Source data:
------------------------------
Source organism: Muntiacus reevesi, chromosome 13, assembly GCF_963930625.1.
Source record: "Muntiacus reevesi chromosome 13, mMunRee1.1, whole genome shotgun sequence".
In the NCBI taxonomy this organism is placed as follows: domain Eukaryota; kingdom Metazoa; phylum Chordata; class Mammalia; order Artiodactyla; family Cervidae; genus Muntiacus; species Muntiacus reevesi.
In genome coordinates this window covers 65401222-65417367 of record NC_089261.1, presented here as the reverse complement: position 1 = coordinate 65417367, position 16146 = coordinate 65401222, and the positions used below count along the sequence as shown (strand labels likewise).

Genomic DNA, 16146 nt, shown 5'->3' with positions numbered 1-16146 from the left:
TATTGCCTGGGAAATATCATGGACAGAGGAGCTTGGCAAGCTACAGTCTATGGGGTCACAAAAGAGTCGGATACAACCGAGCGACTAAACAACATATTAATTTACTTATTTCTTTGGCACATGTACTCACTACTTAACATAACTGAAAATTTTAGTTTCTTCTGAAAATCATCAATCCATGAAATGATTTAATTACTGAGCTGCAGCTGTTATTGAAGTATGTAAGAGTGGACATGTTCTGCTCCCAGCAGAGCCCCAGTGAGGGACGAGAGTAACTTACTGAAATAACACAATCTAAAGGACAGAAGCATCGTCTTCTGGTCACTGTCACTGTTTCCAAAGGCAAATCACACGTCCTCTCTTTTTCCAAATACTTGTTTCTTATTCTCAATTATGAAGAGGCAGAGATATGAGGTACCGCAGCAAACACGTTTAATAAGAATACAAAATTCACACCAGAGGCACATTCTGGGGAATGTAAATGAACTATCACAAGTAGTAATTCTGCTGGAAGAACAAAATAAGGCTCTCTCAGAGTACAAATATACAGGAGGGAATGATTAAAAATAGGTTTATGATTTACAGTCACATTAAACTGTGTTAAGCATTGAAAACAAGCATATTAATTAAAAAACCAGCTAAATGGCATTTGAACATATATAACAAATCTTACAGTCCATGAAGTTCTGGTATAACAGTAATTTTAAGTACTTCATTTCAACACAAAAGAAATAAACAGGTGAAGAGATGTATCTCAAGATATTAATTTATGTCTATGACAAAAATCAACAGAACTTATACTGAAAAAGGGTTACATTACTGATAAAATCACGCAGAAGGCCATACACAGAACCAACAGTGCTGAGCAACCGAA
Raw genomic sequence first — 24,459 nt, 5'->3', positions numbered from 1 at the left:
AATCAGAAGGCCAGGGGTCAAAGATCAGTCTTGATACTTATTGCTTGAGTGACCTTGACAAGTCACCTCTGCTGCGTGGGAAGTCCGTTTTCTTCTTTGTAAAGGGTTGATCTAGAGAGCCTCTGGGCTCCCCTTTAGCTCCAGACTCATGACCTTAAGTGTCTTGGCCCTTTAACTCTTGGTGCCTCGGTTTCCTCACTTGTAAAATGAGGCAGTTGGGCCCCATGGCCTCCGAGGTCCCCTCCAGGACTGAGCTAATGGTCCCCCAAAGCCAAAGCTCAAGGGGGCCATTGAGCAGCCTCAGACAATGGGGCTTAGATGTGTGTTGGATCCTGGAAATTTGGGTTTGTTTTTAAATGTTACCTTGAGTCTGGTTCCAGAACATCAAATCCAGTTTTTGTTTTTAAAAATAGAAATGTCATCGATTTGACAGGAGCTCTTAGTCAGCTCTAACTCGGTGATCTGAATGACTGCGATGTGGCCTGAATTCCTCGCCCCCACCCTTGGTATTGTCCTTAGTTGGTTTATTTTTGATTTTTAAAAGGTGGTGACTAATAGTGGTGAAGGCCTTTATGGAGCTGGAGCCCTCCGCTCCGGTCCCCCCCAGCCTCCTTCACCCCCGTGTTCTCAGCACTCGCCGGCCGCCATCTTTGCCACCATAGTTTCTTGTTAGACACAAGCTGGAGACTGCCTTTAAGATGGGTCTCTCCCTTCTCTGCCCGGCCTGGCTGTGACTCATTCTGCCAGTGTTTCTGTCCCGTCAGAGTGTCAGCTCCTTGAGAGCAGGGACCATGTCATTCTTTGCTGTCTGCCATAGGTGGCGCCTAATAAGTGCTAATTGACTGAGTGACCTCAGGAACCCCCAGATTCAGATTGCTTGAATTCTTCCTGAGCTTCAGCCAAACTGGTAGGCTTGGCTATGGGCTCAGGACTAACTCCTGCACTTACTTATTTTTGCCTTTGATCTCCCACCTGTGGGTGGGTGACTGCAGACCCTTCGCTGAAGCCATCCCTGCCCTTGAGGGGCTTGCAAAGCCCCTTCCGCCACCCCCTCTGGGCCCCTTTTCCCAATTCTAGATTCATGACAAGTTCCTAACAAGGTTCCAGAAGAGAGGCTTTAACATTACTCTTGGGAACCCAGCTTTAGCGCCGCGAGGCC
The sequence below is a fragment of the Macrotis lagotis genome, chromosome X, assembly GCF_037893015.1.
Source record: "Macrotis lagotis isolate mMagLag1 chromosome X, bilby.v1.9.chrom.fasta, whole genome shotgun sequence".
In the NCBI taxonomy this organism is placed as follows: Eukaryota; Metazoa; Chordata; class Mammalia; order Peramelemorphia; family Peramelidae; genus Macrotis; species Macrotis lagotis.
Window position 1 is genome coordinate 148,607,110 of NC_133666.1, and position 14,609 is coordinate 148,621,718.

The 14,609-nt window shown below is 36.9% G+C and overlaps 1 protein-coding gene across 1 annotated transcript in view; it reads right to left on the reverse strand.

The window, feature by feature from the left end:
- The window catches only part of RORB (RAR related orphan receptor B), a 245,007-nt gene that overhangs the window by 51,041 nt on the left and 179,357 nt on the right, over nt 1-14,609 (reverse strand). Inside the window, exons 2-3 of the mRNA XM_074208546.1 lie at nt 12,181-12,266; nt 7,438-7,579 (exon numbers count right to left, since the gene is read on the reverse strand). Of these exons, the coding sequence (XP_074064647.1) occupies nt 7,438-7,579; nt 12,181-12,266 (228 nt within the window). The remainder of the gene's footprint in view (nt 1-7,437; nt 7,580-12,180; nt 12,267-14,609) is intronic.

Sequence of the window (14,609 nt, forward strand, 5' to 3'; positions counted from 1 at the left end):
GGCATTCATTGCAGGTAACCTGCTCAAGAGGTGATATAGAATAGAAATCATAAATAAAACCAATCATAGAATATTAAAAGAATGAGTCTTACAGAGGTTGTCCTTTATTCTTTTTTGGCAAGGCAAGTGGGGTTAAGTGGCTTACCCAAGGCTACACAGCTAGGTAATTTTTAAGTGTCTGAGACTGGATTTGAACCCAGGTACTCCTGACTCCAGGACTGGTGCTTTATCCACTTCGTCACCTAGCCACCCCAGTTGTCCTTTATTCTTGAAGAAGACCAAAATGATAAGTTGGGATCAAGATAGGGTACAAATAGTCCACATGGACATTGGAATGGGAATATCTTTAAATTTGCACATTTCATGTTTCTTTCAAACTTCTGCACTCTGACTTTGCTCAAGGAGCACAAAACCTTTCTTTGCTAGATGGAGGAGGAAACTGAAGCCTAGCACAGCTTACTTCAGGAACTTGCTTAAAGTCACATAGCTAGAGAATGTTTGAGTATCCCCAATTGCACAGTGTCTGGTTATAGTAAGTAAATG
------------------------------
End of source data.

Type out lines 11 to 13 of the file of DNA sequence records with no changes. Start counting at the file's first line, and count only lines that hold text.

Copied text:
In the NCBI taxonomy this organism is placed as follows: Eukaryota; Metazoa; Chordata; class Mammalia; order Peramelemorphia; family Peramelidae; genus Macrotis; species Macrotis lagotis.
Window position 1 is genome coordinate 148,607,110 of NC_133666.1, and position 14,609 is coordinate 148,621,718.

The 14,609-nt window shown below is 36.9% G+C and overlaps 1 protein-coding gene across 1 annotated transcript in view; it reads right to left on the reverse strand.